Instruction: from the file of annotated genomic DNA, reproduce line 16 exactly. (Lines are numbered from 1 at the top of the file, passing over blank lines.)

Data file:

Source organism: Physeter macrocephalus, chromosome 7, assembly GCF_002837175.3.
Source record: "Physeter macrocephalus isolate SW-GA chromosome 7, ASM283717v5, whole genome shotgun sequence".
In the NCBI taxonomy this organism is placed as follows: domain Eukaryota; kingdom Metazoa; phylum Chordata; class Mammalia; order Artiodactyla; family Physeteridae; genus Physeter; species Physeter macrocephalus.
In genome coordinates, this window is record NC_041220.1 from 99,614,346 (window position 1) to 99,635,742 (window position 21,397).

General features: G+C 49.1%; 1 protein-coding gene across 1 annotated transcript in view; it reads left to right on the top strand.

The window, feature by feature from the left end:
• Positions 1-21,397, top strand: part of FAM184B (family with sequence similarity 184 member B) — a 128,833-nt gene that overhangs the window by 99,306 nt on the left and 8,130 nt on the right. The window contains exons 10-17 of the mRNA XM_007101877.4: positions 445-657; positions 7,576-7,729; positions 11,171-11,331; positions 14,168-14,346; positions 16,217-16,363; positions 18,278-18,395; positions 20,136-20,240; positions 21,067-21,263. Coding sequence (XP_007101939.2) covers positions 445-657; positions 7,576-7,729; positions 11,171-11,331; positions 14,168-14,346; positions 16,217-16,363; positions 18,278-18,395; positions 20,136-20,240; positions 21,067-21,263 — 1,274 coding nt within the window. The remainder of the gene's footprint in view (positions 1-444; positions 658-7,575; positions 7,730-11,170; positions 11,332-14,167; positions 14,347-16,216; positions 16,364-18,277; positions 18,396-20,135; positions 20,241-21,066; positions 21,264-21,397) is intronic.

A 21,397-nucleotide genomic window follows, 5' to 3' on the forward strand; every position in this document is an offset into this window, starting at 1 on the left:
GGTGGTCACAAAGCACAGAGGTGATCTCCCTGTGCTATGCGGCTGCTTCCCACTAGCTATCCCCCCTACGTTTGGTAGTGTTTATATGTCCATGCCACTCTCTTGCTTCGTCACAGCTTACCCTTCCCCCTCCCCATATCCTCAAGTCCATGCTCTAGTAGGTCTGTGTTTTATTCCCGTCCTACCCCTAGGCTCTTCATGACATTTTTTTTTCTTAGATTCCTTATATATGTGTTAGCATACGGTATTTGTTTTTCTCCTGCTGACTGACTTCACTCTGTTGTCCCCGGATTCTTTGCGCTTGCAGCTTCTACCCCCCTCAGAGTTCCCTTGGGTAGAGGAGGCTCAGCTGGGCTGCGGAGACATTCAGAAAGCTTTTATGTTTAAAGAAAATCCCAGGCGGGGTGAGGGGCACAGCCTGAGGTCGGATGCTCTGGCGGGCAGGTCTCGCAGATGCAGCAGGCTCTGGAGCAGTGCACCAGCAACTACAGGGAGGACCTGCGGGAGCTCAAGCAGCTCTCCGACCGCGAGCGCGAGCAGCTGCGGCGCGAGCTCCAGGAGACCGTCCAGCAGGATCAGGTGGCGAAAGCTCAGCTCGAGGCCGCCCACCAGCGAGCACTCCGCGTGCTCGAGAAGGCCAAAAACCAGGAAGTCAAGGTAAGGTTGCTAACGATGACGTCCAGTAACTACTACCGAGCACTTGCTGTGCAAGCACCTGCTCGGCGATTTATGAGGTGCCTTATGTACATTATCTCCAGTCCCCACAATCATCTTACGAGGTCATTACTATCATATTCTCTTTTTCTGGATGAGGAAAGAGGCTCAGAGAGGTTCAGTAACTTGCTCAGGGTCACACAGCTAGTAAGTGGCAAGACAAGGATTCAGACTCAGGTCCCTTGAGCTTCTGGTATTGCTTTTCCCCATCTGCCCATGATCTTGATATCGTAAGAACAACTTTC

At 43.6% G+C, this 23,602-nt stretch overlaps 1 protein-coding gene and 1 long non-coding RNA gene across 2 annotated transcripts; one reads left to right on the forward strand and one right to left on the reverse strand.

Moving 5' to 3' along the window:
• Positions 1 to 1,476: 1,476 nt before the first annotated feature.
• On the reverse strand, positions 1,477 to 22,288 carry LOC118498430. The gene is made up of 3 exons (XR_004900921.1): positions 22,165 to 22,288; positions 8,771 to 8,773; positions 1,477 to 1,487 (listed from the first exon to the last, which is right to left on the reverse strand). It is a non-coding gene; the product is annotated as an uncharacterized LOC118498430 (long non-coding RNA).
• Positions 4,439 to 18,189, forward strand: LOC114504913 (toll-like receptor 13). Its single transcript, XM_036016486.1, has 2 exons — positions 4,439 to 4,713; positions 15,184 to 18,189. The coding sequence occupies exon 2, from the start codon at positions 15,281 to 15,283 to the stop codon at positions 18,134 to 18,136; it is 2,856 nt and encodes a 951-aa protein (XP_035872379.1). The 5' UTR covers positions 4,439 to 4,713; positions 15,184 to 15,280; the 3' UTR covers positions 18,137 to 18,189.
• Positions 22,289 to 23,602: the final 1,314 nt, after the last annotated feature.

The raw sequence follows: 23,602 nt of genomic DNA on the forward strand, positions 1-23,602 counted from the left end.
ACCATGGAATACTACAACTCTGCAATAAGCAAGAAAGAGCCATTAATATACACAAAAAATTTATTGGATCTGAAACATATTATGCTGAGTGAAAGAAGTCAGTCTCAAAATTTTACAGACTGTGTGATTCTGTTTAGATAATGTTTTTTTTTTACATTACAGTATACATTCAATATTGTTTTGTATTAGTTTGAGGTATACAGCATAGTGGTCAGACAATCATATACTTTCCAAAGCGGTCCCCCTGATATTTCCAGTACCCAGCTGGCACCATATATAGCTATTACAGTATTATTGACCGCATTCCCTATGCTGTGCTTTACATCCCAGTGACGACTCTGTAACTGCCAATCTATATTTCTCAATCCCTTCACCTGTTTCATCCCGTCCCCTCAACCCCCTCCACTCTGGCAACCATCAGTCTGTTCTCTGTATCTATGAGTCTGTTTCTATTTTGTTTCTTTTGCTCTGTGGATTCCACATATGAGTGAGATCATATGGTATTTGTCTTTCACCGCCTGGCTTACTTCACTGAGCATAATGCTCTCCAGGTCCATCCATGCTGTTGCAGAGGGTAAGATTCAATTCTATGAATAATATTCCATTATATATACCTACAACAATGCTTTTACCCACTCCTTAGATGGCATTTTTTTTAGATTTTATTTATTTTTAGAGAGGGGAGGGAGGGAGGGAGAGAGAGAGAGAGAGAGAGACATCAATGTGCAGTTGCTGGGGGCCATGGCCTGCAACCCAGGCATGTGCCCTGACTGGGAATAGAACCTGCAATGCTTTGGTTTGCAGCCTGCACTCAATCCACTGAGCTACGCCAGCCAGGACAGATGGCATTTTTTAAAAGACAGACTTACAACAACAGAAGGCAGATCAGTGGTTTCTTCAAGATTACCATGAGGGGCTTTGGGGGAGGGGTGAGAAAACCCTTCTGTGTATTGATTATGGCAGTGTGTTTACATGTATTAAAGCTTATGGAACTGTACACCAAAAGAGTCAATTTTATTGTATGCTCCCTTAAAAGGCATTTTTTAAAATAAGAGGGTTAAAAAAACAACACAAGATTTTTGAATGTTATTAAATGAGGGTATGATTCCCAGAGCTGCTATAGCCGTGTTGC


The raw sequence follows: 23,602 nt of genomic DNA on the forward strand, positions 1-23,602 counted from the left end.